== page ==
In addition to taking your money, an increasing number restaurants are also taking video of your dining experience, at least according to the Post’s trend-spotting Carla Spartos. She notes five Manhattan restaurants that use closed-circuit video cameras to record customers in their dining rooms: Boqueria, the four star Daniel, Dos Caminos, Philippe, and Momofuku Noodle Bar.
The article features anecdotal evidence from a security consultant, who believes that restaurants are no longer worried that diners will be offended by cameras recording their feeding hour, because, lucky for him, “people have become oblivious to them now. Cameras are everywhere.” Christian Rodriguez, an assistant manager at Boqueria, concurs: “No one's ever complained. Everyone's used to being watched.” He says the cameras afford “peace of mind,” to ward off employee theft.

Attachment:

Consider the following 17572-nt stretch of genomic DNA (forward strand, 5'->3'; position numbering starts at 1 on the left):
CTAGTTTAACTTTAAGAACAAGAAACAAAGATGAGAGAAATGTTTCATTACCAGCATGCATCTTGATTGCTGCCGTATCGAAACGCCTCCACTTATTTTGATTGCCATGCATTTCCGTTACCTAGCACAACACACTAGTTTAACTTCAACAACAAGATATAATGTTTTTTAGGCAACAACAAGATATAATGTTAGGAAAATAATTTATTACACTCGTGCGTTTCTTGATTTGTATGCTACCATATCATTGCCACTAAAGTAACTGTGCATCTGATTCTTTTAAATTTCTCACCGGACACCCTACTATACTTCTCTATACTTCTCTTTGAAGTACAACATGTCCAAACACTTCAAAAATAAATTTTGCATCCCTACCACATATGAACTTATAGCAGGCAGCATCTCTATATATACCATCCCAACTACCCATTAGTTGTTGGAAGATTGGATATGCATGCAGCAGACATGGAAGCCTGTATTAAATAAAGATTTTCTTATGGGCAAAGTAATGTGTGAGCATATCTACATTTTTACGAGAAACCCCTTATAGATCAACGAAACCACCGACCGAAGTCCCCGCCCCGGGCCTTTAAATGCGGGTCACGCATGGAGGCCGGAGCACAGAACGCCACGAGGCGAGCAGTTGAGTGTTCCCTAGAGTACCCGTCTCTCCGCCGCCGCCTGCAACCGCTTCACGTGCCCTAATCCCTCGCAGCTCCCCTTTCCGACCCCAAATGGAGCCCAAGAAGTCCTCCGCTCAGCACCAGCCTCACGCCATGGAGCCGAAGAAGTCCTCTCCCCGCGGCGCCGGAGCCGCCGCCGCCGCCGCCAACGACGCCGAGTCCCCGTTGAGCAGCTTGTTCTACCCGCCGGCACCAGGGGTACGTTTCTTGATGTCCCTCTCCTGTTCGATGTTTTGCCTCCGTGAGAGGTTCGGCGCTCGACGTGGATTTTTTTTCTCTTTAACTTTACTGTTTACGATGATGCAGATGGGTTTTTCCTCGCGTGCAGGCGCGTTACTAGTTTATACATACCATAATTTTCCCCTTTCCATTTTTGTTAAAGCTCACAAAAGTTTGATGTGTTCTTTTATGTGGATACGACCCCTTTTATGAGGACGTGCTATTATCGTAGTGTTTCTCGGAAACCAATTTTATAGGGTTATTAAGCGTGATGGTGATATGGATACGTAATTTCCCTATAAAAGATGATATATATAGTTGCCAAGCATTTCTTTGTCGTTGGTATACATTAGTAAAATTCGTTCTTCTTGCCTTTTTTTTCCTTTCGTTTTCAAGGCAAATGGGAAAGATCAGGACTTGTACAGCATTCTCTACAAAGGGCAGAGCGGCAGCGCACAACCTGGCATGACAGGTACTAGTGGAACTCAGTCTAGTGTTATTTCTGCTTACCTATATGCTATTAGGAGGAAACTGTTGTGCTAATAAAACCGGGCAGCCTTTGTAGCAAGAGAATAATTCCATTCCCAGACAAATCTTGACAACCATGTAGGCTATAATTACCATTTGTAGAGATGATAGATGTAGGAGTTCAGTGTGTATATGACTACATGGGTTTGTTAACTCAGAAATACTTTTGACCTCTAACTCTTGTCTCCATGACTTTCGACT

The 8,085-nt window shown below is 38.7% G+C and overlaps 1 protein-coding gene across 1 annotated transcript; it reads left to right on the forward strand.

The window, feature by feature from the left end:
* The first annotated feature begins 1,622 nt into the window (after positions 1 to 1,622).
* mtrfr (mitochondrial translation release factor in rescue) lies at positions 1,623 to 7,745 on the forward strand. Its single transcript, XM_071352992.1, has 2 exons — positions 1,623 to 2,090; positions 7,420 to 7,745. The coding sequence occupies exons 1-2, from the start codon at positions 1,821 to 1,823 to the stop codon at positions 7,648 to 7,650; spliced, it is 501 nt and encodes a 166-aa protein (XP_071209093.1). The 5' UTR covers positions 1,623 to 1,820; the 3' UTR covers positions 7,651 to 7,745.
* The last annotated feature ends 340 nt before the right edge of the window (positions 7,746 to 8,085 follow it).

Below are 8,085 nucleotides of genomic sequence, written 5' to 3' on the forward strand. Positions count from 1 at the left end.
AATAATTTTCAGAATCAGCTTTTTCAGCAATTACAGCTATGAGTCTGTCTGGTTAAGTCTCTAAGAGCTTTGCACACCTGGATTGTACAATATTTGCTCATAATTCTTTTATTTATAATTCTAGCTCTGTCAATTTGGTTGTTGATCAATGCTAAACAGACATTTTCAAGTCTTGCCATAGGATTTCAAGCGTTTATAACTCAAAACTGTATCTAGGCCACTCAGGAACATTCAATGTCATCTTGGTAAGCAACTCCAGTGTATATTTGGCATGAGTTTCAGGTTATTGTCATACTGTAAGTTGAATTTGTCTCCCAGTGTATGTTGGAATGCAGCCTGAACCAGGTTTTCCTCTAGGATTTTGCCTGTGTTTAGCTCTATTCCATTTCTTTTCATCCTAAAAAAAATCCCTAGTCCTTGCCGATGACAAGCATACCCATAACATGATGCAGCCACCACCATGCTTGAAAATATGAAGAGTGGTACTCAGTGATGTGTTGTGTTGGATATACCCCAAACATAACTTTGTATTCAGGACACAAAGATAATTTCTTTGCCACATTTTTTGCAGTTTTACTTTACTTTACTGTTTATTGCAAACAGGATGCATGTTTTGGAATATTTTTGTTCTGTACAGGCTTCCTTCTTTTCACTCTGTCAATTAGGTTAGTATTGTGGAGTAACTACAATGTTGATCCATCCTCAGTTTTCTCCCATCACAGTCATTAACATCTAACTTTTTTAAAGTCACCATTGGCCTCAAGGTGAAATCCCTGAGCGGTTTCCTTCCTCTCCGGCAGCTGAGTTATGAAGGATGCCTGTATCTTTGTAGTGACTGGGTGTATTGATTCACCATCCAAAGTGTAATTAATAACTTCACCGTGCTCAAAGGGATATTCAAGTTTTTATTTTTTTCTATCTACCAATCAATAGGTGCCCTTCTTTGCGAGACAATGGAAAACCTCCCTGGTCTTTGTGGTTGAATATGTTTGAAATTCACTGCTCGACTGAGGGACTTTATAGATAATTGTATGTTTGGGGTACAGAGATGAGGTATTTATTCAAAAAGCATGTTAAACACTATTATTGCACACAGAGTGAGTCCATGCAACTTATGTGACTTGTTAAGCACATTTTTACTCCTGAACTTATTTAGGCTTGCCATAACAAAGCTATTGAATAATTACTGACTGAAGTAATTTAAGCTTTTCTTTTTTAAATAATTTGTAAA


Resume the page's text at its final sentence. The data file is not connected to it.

They might also come in handy when a diner tries to claim a cockroach fell in her hair, or if someone says they fell on a slippery floor. A spokeswoman for Daniel insists their cameras don’t record anything and they’re not spying on people; the chefs just watch video monitors in the kitchen to “observe the rhythm of the service for extensive menus.” Nobody knows what the Momofuku cameras are for, but at Phillipe employees have been rumored to gather for screenings of surveillance videotapes starring personalities like Diddy and Sienna Miller, just hanging out – which sounds more compelling than Factory Girl, at least.